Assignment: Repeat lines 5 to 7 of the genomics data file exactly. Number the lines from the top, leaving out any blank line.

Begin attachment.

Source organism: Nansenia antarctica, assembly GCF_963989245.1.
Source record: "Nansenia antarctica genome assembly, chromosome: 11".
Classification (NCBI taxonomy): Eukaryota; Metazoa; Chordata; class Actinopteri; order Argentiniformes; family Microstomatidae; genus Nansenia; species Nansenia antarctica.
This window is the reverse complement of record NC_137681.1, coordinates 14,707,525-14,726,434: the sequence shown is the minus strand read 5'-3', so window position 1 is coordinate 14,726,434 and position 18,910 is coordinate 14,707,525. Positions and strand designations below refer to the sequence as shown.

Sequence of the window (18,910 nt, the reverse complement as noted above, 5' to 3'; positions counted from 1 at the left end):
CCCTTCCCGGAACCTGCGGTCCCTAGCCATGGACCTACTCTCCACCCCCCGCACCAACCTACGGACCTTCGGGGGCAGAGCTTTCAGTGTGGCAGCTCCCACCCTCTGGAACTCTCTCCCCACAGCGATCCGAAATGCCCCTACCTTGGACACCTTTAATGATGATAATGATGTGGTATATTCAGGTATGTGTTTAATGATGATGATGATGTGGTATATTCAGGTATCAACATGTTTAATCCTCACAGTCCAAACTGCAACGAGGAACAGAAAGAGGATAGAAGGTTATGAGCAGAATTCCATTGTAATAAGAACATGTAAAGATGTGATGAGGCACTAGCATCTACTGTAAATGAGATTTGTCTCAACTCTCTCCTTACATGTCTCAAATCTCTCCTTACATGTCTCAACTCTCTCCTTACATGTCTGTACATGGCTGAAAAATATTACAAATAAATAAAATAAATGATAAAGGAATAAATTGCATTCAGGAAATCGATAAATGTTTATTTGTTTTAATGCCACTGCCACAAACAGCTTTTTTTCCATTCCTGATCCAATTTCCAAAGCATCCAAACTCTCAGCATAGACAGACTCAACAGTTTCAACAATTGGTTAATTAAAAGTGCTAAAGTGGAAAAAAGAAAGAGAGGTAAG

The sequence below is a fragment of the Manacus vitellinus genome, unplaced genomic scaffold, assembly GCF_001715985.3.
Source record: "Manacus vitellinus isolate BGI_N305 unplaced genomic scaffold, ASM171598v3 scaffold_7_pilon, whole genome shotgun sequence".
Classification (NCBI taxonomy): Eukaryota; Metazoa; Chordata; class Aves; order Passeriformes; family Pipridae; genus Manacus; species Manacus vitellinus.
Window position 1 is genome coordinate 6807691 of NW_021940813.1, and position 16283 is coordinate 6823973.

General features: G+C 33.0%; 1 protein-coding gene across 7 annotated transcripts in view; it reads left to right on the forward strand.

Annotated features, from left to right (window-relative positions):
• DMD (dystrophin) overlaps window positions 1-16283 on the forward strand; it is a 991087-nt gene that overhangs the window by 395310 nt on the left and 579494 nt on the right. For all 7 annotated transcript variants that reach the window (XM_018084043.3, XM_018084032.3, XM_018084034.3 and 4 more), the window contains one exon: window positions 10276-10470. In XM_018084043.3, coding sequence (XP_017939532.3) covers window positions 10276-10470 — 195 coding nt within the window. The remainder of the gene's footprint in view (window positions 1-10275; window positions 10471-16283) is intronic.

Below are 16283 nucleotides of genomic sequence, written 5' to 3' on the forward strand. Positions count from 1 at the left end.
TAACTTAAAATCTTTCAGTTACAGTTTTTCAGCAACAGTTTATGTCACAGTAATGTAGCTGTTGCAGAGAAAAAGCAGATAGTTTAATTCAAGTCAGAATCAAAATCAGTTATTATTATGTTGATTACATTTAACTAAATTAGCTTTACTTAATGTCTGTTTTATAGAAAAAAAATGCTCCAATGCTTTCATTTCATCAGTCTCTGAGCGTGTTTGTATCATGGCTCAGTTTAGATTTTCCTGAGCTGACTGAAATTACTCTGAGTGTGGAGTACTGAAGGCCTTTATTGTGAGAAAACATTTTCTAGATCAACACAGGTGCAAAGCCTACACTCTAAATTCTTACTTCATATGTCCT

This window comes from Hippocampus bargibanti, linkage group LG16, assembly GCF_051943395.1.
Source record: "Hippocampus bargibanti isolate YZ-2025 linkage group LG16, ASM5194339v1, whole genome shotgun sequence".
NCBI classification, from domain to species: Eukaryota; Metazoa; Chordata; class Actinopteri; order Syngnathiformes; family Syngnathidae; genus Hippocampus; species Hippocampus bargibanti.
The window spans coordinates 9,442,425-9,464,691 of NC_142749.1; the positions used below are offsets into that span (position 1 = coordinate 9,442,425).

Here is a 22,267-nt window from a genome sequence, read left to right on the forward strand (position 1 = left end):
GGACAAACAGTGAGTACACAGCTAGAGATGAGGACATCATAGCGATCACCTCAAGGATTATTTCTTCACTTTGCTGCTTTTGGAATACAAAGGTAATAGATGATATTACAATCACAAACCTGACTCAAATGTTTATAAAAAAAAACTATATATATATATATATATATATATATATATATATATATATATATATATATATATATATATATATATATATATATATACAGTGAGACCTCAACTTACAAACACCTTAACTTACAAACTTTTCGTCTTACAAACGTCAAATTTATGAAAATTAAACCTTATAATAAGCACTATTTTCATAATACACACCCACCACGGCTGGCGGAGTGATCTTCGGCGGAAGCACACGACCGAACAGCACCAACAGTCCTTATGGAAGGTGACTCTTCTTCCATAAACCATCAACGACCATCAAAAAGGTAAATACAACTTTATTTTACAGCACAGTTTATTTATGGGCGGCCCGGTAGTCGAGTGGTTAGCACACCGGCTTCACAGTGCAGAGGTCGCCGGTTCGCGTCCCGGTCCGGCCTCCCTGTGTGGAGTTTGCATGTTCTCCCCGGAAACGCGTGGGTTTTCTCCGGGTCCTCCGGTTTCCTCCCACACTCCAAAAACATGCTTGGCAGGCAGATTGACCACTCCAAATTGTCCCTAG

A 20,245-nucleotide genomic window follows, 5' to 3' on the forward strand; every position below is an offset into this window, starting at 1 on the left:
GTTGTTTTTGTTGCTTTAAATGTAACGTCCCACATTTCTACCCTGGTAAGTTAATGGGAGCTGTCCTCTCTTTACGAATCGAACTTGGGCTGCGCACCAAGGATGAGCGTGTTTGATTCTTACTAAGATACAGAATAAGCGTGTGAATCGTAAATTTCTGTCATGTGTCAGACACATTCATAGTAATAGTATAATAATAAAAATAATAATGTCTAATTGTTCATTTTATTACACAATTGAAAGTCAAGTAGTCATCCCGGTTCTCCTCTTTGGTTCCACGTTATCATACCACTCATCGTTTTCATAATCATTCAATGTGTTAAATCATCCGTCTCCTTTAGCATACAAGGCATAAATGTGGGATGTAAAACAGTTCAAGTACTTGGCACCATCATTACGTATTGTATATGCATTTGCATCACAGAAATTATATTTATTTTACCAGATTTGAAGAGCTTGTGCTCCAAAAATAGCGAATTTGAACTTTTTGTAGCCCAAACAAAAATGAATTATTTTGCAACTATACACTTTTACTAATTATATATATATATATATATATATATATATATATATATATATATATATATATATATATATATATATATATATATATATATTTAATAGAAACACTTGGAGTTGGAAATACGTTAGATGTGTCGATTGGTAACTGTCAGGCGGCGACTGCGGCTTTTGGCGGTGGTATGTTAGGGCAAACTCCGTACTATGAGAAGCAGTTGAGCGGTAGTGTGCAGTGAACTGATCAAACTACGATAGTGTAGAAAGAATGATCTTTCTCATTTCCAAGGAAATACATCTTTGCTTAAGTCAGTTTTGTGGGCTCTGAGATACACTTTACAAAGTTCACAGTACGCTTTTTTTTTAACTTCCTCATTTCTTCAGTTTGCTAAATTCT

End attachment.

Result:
Sequence of the window (18,910 nt, the reverse complement as noted above, 5' to 3'; positions counted from 1 at the left end):
CCCTTCCCGGAACCTGCGGTCCCTAGCCATGGACCTACTCTCCACCCCCCGCACCAACCTACGGACCTTCGGGGGCAGAGCTTTCAGTGTGGCAGCTCCCACCCTCTGGAACTCTCTCCCCACAGCGATCCGAAATGCCCCTACCTTGGACACCTTTAATGATGATAATGATGTGGTATATTCAGGTATGTGTTTAATGATGATGATGATGTGGTATATTCAGGTATCAACATGTTTAATCCTCACAGTCCAAACTGCAACGAGGAACAGAAAGAGGATAGAAGGTTATGAGCAGAATTCCATTGTAATAAGAACATGTAAAGATGTGATGAGGCACTAGCATCTACTGTAAATGAGATTTGTCTCAACTCTCTCCTTACATGTCTCAAATCTCTCCTTACATGTCTCAACTCTCTCCTTACATGTCTGTACATGGCTGAAAAATATTACAAATAAATAAAATAAATGATAAAGGAATAAATTGCATTCAGGAAATCGATAAATGTTTATTTGTTTTAATGCCACTGCCACAAACAGCTTTTTTTCCATTCCTGATCCAATTTCCAAAGCATCCAAACTCTCAGCATAGACAGACTCAACAGTTTCAACAATTGGTTAATTAAAAGTGCTAAAGTGGAAAAAAGAAAGAGAGGTAAG

The sequence below is a fragment of the Manacus vitellinus genome, unplaced genomic scaffold, assembly GCF_001715985.3.